Growing chard is simple and with a few tips and tricks a rich harvest is guaranteed. Read on to find out more about chard and the best companion plants.
Chard (Beta vulgaris subsp. vulgaris) is a popular, healthy vegetable that many people enjoy growing in their gardens. We will show you which plants are good companions and with which plants chard does not grow well.
Good companion plants for Swiss chard
Chard is a great vegetable to be grown together with other plants as a mixed crop. This reduces disease and pest pressure and results in a diverse combination of species. However, not all plants are suitable to be grown alongside chard.
Since chard requires a large amount of nutrients and water, it is undemanding crops such as legumes that are suitable. Cabbage is an exception, providing the soil is nutrient-rich, for example through added compost. Rotate weak, medium, and strong-rotation crops annually, as well as adding green manure. The following plants are good companion plants for chard:
- Globe artichoke (Cynara cardunculus var. scolymus)
- Onions (Allium cepa)
- Fennel (Foeniculum vulgare)
- Butterhead lettuce (Lactuca sativa var. capitata)
- Flame nasturtium (Tropaeolum)
- Garden pea (Pisum sativum)
- Beans (Phaseolus vulgaris)
- Broccoli (Brassica oleracea var. italica)
- Garlic (Allium sativum)
- Cabbage (Brassica)
- Kohlrabi (Brassica oleracea var. gongylodes)
- Carrots (Daucus carota subsp. sativus)
- Radish (Raphanus sativus var. sativus)
- Black radish (Raphanus sativus var. niger)
- Marigolds (Tagetes)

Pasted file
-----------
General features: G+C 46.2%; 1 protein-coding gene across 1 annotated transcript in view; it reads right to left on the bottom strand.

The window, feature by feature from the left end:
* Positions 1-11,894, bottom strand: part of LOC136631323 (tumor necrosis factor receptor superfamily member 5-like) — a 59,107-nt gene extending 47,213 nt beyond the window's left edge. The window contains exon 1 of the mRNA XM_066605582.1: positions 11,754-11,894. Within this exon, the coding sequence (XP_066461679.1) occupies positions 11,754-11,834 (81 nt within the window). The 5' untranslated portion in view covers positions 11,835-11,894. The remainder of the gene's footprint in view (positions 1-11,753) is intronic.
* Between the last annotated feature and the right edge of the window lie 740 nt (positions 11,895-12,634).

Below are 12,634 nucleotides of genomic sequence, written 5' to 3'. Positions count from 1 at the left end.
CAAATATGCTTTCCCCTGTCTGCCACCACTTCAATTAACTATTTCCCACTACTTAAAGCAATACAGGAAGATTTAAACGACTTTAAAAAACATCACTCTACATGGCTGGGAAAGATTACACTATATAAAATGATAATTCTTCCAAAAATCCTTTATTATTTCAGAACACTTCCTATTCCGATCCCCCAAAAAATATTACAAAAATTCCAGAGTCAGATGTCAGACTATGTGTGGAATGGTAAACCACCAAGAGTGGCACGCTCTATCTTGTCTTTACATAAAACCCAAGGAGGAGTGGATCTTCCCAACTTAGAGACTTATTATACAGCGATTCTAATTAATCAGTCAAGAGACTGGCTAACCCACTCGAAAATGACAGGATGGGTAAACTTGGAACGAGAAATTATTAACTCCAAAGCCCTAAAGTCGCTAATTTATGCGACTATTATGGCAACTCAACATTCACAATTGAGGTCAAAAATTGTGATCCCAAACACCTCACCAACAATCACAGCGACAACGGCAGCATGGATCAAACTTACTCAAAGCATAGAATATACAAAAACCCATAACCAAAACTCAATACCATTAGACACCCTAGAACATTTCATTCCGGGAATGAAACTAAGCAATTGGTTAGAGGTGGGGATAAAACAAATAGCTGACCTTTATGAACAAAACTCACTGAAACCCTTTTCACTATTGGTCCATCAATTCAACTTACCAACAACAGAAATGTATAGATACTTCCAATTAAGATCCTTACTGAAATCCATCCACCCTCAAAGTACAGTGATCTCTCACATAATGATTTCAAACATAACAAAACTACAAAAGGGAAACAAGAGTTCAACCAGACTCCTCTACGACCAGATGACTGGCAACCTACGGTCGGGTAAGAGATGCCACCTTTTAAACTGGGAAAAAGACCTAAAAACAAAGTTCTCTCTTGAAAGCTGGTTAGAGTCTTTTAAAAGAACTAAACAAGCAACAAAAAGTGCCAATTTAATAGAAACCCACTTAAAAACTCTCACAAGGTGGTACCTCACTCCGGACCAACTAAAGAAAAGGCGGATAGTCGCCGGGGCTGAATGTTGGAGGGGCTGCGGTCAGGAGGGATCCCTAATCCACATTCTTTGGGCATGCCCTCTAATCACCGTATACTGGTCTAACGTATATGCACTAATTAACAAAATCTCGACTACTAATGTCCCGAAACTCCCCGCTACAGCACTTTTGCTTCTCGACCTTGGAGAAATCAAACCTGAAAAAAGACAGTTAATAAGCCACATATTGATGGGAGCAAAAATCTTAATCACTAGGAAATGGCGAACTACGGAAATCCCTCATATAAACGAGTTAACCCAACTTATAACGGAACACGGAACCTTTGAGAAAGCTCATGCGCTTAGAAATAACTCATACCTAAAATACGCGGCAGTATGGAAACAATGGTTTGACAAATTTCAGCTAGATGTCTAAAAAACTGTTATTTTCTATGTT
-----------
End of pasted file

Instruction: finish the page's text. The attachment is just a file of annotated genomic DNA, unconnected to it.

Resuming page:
- Calendulas (Calendula officinalis)
Tip: To make your garden even more diverse, you can try different varieties of chard.
Unsuitable companion plants for Swiss chard
If possible, do not grow chard together with other medium- or high-yielding plants to avoid creating competition. Also, some plants may be susceptible to diseases, which is why we would not recommend growing the following plants together with chard:
- Spinach (Spinacia oleracea)
- Beetroot (Beta vulgaris subsp. vulgaris)
- Rocket (Eruca sativa)
- Tomatoes (Solanum lycopersicum)
- Cucumbers (Cucumis sativus)
- Black salsify (Scorzonera hispanica)
To create a balanced crop rotation, include not only the current crop year but also the preceding and following crops into your planning. Avoid growing closely related crops together – such as chard with spinach and beetroot. The above-mentioned unsuitable companion plants for chard need to be avoided as pre- or post-crops.
- Unsuitable plants: since chard is not self-tolerant, take a growing break of at least three to five years before planting chard again in the same location. For closely related plants such as beetroot and spinach, we recommend a similar growing break.
- Suitable plants for pre-planting: examples are lamb’s lettuce (Valerianella locusta) and winter cress (Barbarea vulgaris). Winter purslane (Claytonia perfoliata) can be used for pre-planting if the chard is not planted until mid-April.
- Suitable plants for the following crop: in the following year, legumes (Fabaceae) such as beans and broad beans (Vicia faba) are an excellent choice. Leeks (Allium porrum), celery (Apium graveolens), sweet corn (Zea mays) and potatoes (Solanum tuberosum) are also suitable as follow-on crops.
Tip: To provide chard with a sufficient supply of nutrients, we recommend fertilising with our Plantura All Purpose Plant Food. The mainly organic slow-release fertiliser provides the plant with all the necessary nutrients over a prolonged period. You can find many more tips on growing chard here.
- Perfect for a variety of plants in the garden & on the balcony
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